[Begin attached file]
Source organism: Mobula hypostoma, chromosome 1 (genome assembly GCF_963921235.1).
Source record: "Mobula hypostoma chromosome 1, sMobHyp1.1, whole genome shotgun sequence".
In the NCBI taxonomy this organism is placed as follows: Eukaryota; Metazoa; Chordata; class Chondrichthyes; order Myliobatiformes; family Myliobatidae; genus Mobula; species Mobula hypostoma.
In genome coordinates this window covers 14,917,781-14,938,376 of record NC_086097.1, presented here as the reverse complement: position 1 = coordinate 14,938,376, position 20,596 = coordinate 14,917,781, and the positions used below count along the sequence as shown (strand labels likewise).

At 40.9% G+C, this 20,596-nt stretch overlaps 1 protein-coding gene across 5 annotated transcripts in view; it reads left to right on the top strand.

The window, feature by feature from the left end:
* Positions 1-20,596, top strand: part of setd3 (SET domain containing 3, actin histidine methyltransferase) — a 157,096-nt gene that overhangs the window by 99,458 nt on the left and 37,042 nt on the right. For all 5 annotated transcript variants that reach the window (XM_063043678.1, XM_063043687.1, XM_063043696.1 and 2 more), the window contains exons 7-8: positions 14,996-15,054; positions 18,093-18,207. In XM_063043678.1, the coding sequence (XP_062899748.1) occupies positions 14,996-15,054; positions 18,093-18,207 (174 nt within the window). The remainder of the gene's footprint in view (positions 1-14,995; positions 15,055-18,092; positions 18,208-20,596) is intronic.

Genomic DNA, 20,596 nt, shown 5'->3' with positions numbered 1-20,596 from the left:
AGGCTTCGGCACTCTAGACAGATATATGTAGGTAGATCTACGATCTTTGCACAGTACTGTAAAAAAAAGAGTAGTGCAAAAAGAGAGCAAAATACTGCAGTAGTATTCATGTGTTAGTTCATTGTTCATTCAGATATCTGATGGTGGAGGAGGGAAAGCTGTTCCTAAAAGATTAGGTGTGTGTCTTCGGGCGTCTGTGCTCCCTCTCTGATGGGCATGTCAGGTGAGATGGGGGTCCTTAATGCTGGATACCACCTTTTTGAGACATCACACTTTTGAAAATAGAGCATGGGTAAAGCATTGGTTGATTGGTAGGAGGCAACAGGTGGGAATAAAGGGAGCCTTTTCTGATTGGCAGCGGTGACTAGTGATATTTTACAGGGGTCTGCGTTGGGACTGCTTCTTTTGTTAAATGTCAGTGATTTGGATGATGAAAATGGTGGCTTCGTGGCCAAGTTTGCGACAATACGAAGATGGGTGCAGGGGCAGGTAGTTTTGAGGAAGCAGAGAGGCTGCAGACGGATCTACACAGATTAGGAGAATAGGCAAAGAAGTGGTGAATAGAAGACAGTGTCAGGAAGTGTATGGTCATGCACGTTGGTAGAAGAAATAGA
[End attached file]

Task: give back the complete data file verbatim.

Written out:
Source organism: Mobula hypostoma, chromosome 1 (genome assembly GCF_963921235.1).
Source record: "Mobula hypostoma chromosome 1, sMobHyp1.1, whole genome shotgun sequence".
In the NCBI taxonomy this organism is placed as follows: Eukaryota; Metazoa; Chordata; class Chondrichthyes; order Myliobatiformes; family Myliobatidae; genus Mobula; species Mobula hypostoma.
In genome coordinates this window covers 14,917,781-14,938,376 of record NC_086097.1, presented here as the reverse complement: position 1 = coordinate 14,938,376, position 20,596 = coordinate 14,917,781, and the positions used below count along the sequence as shown (strand labels likewise).

At 40.9% G+C, this 20,596-nt stretch overlaps 1 protein-coding gene across 5 annotated transcripts in view; it reads left to right on the top strand.

The window, feature by feature from the left end:
* Positions 1-20,596, top strand: part of setd3 (SET domain containing 3, actin histidine methyltransferase) — a 157,096-nt gene that overhangs the window by 99,458 nt on the left and 37,042 nt on the right. For all 5 annotated transcript variants that reach the window (XM_063043678.1, XM_063043687.1, XM_063043696.1 and 2 more), the window contains exons 7-8: positions 14,996-15,054; positions 18,093-18,207. In XM_063043678.1, the coding sequence (XP_062899748.1) occupies positions 14,996-15,054; positions 18,093-18,207 (174 nt within the window). The remainder of the gene's footprint in view (positions 1-14,995; positions 15,055-18,092; positions 18,208-20,596) is intronic.

Genomic DNA, 20,596 nt, shown 5'->3' with positions numbered 1-20,596 from the left:
AGGCTTCGGCACTCTAGACAGATATATGTAGGTAGATCTACGATCTTTGCACAGTACTGTAAAAAAAAGAGTAGTGCAAAAAGAGAGCAAAATACTGCAGTAGTATTCATGTGTTAGTTCATTGTTCATTCAGATATCTGATGGTGGAGGAGGGAAAGCTGTTCCTAAAAGATTAGGTGTGTGTCTTCGGGCGTCTGTGCTCCCTCTCTGATGGGCATGTCAGGTGAGATGGGGGTCCTTAATGCTGGATACCACCTTTTTGAGACATCACACTTTTGAAAATAGAGCATGGGTAAAGCATTGGTTGATTGGTAGGAGGCAACAGGTGGGAATAAAGGGAGCCTTTTCTGATTGGCAGCGGTGACTAGTGATATTTTACAGGGGTCTGCGTTGGGACTGCTTCTTTTGTTAAATGTCAGTGATTTGGATGATGAAAATGGTGGCTTCGTGGCCAAGTTTGCGACAATACGAAGATGGGTGCAGGGGCAGGTAGTTTTGAGGAAGCAGAGAGGCTGCAGACGGATCTACACAGATTAGGAGAATAGGCAAAGAAGTGGTGAATAGAAGACAGTGTCAGGAAGTGTATGGTCATGCACGTTGGTAGAAGAAATAGA